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East Germany

Bismarck and Unification

In 1862 King Wilhelm I of Prussia chose Otto von Bismarck as his chancellor. Of Junker ancestry, Bismarck championed the dominance of the aristocracy in matters of state more than he favored absolutism. He had been elected to the new Prussian parliament in 1848, and from 1851 he served as Prussian delegate to the German Confederation's diet. As Prussian chancellor, Bismarck's main task was to resolve the conflict on the issue of military reform, which had been announced by Wilhelm I in 1861. The reform, intended to expand and strengthen the Prussian army, had led to a bitter conflict between crown and parliament. From 1862 until 1866, the liberal faction within the parliament's Chamber of Deputies, which consisted of representatives from the middle class, voted against budget appropriations required for the military reform. In order to break parliamentary opposition and reaffirm monarchical authority, Bismarck asserted his famous Lückentheorie (gap theory), which maintained that in cases of conflict between crown and parliament the will of the former must prevail. During the parliamentary struggle of the 1862-66 period, the Lückentheorie enabled the king to expend tax monies on the military without the approval of parliament. The enlarged Prussian army then made it possible for Bismarck to initiate a policy of militarism that was to establish Hohenzollern hegemony within a German nation-state.

In June 1866, Bismarck defied Austria, protector of the sovereignty of the German monarchical states, by demanding the annexation of Schleswig-Holstein, then used Austria's rejection as a pretext for war. The Seven Weeks' War, which was won by Prussia, resulted in the dissolution of the German Confederation and the exclusion of Austria from German politics; in 1867 Hungary consequently became a semiautonomous kingdom, and the Austro-Hungarian Empire was created. In the same year, the constitutional North German Confederation, headed by the Prussian king, was established in Germany. The south German states--Baden, Württemberg, and Bavaria--remained autonomous but promised military allegiance to Prussia in time of war. In an attempt to conciliate parliament, Wilhelm presented the Prussian parliament with the Indemnity Bill, which admitted past budgetary impropriety but requested ex post facto approval. Moderate liberals, impressed by Bismarck's victory over Austria, helped pass the bill, thus retroactively approving the crown's illegal military expenditures of 1862 to 1866.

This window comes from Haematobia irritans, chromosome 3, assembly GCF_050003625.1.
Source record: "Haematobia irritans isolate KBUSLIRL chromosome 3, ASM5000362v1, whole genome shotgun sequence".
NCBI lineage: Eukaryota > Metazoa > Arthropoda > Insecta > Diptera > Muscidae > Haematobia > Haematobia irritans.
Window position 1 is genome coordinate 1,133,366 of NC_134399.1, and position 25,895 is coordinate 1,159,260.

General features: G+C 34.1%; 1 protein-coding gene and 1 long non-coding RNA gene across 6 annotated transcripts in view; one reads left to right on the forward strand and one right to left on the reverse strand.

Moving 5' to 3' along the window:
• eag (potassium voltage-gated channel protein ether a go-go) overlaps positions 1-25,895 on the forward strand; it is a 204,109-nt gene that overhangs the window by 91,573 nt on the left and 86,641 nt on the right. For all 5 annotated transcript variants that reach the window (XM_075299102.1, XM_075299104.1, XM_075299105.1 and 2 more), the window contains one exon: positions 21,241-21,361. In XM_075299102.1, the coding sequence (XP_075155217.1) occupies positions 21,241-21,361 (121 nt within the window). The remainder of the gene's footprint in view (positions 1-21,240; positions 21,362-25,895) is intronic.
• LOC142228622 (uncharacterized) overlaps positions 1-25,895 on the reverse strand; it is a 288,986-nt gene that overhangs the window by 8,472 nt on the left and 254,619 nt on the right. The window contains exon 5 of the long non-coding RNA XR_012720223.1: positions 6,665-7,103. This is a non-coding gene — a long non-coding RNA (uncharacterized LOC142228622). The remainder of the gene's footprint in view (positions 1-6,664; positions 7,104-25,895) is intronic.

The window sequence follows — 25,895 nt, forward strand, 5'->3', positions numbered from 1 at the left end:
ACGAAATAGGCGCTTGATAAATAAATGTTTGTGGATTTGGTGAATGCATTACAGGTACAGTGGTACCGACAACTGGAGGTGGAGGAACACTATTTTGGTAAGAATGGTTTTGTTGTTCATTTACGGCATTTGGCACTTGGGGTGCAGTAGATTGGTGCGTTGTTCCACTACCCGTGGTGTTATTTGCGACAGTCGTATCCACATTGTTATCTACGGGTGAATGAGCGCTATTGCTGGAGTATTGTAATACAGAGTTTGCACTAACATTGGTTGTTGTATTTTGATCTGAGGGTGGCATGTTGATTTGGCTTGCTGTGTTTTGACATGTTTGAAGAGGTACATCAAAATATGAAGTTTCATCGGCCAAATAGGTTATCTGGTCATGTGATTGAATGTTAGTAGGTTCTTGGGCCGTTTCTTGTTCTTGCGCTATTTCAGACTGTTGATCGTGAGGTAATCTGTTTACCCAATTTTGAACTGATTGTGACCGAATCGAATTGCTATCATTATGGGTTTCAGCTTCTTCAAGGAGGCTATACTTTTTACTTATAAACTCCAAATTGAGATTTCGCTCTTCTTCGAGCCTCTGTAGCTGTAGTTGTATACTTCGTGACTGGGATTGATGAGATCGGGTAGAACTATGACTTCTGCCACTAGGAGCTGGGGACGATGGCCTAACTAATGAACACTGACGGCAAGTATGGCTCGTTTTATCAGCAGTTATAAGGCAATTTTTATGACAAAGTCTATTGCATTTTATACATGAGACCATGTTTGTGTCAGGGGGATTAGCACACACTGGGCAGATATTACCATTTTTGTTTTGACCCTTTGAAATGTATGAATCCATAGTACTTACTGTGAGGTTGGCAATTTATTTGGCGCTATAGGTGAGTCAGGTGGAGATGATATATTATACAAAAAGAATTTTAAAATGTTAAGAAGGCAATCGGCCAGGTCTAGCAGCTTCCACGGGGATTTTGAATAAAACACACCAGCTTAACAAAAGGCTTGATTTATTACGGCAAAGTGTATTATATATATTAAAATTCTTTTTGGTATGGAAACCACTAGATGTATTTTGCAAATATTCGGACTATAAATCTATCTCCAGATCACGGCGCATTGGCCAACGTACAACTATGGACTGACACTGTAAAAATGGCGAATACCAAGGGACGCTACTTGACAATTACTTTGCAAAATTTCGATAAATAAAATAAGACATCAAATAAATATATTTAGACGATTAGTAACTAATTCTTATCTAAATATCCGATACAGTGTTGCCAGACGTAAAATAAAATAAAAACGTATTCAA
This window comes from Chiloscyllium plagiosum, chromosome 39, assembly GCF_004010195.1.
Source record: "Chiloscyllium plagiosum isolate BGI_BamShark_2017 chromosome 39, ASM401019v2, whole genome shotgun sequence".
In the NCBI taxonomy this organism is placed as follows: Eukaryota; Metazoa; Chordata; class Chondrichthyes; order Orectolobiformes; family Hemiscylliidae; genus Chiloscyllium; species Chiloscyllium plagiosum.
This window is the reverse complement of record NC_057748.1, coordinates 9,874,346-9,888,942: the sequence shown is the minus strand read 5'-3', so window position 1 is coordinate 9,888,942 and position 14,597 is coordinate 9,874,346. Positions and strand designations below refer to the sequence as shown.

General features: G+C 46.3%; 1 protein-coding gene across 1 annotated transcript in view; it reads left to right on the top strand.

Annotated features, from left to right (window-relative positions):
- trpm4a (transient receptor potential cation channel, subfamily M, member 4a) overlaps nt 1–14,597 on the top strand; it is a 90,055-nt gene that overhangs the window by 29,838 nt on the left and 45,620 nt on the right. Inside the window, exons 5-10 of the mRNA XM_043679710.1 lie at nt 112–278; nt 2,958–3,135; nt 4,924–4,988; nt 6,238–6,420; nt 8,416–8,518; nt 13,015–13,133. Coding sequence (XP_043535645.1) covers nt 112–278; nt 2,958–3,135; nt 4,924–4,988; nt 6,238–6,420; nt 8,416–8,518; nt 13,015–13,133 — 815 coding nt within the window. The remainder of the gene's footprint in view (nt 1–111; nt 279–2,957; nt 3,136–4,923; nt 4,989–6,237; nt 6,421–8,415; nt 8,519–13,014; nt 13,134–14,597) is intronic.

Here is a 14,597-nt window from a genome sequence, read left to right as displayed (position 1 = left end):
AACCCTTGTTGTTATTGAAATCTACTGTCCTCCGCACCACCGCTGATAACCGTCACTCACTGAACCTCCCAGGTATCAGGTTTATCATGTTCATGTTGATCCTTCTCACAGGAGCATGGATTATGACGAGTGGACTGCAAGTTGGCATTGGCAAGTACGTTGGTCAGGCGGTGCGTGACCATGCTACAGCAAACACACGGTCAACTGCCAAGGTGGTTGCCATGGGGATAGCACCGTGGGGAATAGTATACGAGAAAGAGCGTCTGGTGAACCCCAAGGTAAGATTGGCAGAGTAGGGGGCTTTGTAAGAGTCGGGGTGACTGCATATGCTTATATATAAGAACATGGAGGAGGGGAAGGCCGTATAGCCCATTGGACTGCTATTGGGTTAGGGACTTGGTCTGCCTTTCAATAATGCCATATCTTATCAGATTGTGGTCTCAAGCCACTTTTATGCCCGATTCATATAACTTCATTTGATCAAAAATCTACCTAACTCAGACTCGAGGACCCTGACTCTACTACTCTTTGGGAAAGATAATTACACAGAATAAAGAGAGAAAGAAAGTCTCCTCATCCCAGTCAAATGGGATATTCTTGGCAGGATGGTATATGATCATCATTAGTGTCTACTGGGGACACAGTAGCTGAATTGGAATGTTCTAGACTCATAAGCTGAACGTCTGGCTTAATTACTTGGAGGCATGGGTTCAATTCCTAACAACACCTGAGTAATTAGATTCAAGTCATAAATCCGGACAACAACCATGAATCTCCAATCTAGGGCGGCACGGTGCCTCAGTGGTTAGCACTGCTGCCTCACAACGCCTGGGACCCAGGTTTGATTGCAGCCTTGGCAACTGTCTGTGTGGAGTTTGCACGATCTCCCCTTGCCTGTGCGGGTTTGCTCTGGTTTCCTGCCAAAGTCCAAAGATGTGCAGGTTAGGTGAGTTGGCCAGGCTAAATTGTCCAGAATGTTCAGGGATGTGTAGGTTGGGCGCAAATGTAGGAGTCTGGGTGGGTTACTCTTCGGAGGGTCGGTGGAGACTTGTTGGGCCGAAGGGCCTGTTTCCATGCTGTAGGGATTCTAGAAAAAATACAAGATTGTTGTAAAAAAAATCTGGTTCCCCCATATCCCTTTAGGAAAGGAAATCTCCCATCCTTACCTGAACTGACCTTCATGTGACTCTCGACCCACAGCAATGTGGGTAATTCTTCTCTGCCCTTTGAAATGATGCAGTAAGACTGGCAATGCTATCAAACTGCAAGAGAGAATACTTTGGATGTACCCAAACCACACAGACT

In 1870 Bismarck resumed his Machtpolitik (power politics) by provoking the Franco-Prussian War (1870-71) as the means to incorporate the particularist south German states within a constitutional German nation-state. By releasing to the press the so-called Ems Dispatch--a telegram from Wilhelm in which the king refused to renounce future Hohenzollern claims to the Spanish throne--Bismarck succeeded in provoking the French and eliciting a declaration of war. Baden, Württemberg, and Bavaria joined enthusiastically in the war against Germany's traditional foe. The promised annexation of Alsace-Lorraine, formerly part of the Holy Roman Empire, intensified German nationalist sentiment. Bismarck's major war aim, the voluntary acceptance of the Constitution of the North German Confederation by the southern states, was accomplished by Germany's victory over France. In January 1871, the Prussian king was proclaimed German emperor.

Data as of July 1987